Wed | Jun 19, 2024

Principal proposes behaviour modification centres to stem student violence

Published:Saturday | May 18, 2024 | 12:08 AMRuddy Mathison/Gleaner Writer
Spanish Town Primary School principal Roogae Kirlew.
Spanish Town Primary School principal Roogae Kirlew.

Painting a dismal picture of a future Jamaica if the prevailing trend of student violence continues unabated, principal of Spanish Town Primary School Roogae Kirlew says there is dire need for the Ministry of Education to implement policy that addresses behaviour modification for students who generally exhibit violent acts, and their parents.

He proposed that such students should be separated from regular institutions and placed in behaviour modification centres established by the education ministry.

“These centres should be established in clusters across Jamaica, and separate students who are violence producers from the rest of the student body and place them in these behaviour modification centres,” Kirlew espoused. “Likewise there should be a corresponding narrative where parents of these students are exposed to workshops on behaviour modification to enable them to deal with these children in the home environment.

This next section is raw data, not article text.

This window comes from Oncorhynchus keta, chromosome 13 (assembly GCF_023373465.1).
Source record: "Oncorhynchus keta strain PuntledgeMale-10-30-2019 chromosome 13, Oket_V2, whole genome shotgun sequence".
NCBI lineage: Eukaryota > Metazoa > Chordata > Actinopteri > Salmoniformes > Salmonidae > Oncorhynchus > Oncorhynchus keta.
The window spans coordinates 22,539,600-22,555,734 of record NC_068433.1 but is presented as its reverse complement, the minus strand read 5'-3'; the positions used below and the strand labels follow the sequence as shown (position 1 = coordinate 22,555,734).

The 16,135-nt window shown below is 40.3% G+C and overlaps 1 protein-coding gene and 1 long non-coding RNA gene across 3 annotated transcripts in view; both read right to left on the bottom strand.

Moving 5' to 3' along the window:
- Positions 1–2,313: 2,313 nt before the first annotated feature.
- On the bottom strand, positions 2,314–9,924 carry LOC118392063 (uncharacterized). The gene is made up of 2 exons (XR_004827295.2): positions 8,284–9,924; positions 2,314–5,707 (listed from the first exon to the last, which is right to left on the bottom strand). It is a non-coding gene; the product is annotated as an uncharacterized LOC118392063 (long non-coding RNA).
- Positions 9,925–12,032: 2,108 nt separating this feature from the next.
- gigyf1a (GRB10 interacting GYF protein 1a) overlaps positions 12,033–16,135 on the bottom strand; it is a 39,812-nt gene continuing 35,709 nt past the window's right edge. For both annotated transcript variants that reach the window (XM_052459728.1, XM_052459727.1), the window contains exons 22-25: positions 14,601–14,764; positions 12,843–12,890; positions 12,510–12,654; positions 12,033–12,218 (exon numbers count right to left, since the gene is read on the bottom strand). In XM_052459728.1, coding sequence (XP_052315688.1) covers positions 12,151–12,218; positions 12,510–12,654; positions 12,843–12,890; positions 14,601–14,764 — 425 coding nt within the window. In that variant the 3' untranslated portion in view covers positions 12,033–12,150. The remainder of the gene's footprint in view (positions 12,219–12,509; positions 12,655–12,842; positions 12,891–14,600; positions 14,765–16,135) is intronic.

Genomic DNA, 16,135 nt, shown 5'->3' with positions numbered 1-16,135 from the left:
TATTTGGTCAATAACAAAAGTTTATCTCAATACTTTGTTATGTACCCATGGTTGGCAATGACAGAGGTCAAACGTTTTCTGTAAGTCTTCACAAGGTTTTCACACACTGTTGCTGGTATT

“It can no longer be that students who are disruptive, reject discipline, threaten teachers and their peers, involve in gang-related activities, and get into fights that lead to death, that the Ministry of Education put those students back into the institution and they continue to rub shoulders with the general student population,” Kirlew told The Gleaner.

Focus on mentorship

If these measures are not implemented, Kirlew forecasts a future Jamaica with a graduated set of violence producers who would have acquired their traits in an education system that has failed to provide answers to the problem.

Kirlew, a former municipal councìllor, said the curriculum that will be used in these centres should be similar to those at the age level whether it be primary or secondary, but there should be more focus on mentorship, uniformed groups such as Boy Scouts and Girl Guides. He argued that community service and restorative justice should be integral to the curriculum in these centres.

“It is important to note that these centres should be manned by members of the Jamaica Constabulary Force and Jamaica Defence Force, in addition to trained teachers of the various subject areas,” he said, adding that funding for this initiative should be a priority item in the country’s annual budget.

Before the latest incident in Manchester on Monday in which a female student was fatally stabbed and a male student also stabbed and injured in the same incident, figures released by the Ministry of Education revealed that some 50 critical incidents of school violence, including sexual assaults, brawls and gang violence involving students, were reported between 2022 and 2023.

Kirlew said the situation has got to the point where teachers are now operating in an atmosphere of fear, and are reluctant to intervene to break up fights, not knowing if the students involved will produce a dangerous weapon that could put their lives at risk.

ruddy.mathison@gleanerjm.com